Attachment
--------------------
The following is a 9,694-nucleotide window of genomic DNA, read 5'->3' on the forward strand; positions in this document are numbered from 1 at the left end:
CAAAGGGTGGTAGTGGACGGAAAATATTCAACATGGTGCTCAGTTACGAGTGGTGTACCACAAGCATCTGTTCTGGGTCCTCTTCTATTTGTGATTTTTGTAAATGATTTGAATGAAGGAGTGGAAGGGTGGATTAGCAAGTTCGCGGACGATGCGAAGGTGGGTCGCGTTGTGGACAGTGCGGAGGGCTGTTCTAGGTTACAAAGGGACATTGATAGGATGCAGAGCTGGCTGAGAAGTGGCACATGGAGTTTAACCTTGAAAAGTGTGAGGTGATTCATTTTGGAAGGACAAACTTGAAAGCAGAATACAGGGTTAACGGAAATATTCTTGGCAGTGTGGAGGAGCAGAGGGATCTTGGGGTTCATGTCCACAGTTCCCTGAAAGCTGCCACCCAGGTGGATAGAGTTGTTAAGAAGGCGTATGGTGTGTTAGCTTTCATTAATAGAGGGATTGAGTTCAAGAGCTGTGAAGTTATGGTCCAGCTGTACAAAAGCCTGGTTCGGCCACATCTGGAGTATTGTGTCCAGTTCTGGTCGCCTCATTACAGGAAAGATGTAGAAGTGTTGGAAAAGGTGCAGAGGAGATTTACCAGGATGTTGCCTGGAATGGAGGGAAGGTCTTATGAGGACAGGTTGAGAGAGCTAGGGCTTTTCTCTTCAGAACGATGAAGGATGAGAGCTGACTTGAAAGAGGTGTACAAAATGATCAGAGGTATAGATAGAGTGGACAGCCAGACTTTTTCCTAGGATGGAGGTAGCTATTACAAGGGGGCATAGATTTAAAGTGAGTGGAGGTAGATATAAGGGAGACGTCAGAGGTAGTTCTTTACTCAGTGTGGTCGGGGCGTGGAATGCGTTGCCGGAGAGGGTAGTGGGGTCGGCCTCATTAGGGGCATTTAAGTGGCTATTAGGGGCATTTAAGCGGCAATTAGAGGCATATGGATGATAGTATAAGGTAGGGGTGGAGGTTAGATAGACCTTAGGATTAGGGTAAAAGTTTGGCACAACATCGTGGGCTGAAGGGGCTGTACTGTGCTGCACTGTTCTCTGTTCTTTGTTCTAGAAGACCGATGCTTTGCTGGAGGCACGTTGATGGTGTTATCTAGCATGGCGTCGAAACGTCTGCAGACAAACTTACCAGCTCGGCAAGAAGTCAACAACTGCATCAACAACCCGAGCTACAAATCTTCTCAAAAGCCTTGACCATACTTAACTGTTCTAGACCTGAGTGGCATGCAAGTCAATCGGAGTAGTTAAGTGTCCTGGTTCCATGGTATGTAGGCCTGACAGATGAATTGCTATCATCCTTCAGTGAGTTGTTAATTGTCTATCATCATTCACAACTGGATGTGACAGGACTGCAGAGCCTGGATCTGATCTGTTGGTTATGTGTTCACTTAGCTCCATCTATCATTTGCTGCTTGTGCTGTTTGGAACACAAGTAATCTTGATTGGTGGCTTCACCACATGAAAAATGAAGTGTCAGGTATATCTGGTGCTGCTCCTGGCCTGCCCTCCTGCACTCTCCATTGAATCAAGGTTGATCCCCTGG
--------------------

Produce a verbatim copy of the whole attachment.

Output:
The following is a 9,694-nucleotide window of genomic DNA, read 5'->3' on the forward strand; positions in this document are numbered from 1 at the left end:
CAAAGGGTGGTAGTGGACGGAAAATATTCAACATGGTGCTCAGTTACGAGTGGTGTACCACAAGCATCTGTTCTGGGTCCTCTTCTATTTGTGATTTTTGTAAATGATTTGAATGAAGGAGTGGAAGGGTGGATTAGCAAGTTCGCGGACGATGCGAAGGTGGGTCGCGTTGTGGACAGTGCGGAGGGCTGTTCTAGGTTACAAAGGGACATTGATAGGATGCAGAGCTGGCTGAGAAGTGGCACATGGAGTTTAACCTTGAAAAGTGTGAGGTGATTCATTTTGGAAGGACAAACTTGAAAGCAGAATACAGGGTTAACGGAAATATTCTTGGCAGTGTGGAGGAGCAGAGGGATCTTGGGGTTCATGTCCACAGTTCCCTGAAAGCTGCCACCCAGGTGGATAGAGTTGTTAAGAAGGCGTATGGTGTGTTAGCTTTCATTAATAGAGGGATTGAGTTCAAGAGCTGTGAAGTTATGGTCCAGCTGTACAAAAGCCTGGTTCGGCCACATCTGGAGTATTGTGTCCAGTTCTGGTCGCCTCATTACAGGAAAGATGTAGAAGTGTTGGAAAAGGTGCAGAGGAGATTTACCAGGATGTTGCCTGGAATGGAGGGAAGGTCTTATGAGGACAGGTTGAGAGAGCTAGGGCTTTTCTCTTCAGAACGATGAAGGATGAGAGCTGACTTGAAAGAGGTGTACAAAATGATCAGAGGTATAGATAGAGTGGACAGCCAGACTTTTTCCTAGGATGGAGGTAGCTATTACAAGGGGGCATAGATTTAAAGTGAGTGGAGGTAGATATAAGGGAGACGTCAGAGGTAGTTCTTTACTCAGTGTGGTCGGGGCGTGGAATGCGTTGCCGGAGAGGGTAGTGGGGTCGGCCTCATTAGGGGCATTTAAGTGGCTATTAGGGGCATTTAAGCGGCAATTAGAGGCATATGGATGATAGTATAAGGTAGGGGTGGAGGTTAGATAGACCTTAGGATTAGGGTAAAAGTTTGGCACAACATCGTGGGCTGAAGGGGCTGTACTGTGCTGCACTGTTCTCTGTTCTTTGTTCTAGAAGACCGATGCTTTGCTGGAGGCACGTTGATGGTGTTATCTAGCATGGCGTCGAAACGTCTGCAGACAAACTTACCAGCTCGGCAAGAAGTCAACAACTGCATCAACAACCCGAGCTACAAATCTTCTCAAAAGCCTTGACCATACTTAACTGTTCTAGACCTGAGTGGCATGCAAGTCAATCGGAGTAGTTAAGTGTCCTGGTTCCATGGTATGTAGGCCTGACAGATGAATTGCTATCATCCTTCAGTGAGTTGTTAATTGTCTATCATCATTCACAACTGGATGTGACAGGACTGCAGAGCCTGGATCTGATCTGTTGGTTATGTGTTCACTTAGCTCCATCTATCATTTGCTGCTTGTGCTGTTTGGAACACAAGTAATCTTGATTGGTGGCTTCACCACATGAAAAATGAAGTGTCAGGTATATCTGGTGCTGCTCCTGGCCTGCCCTCCTGCACTCTCCATTGAATCAAGGTTGATCCCCTGG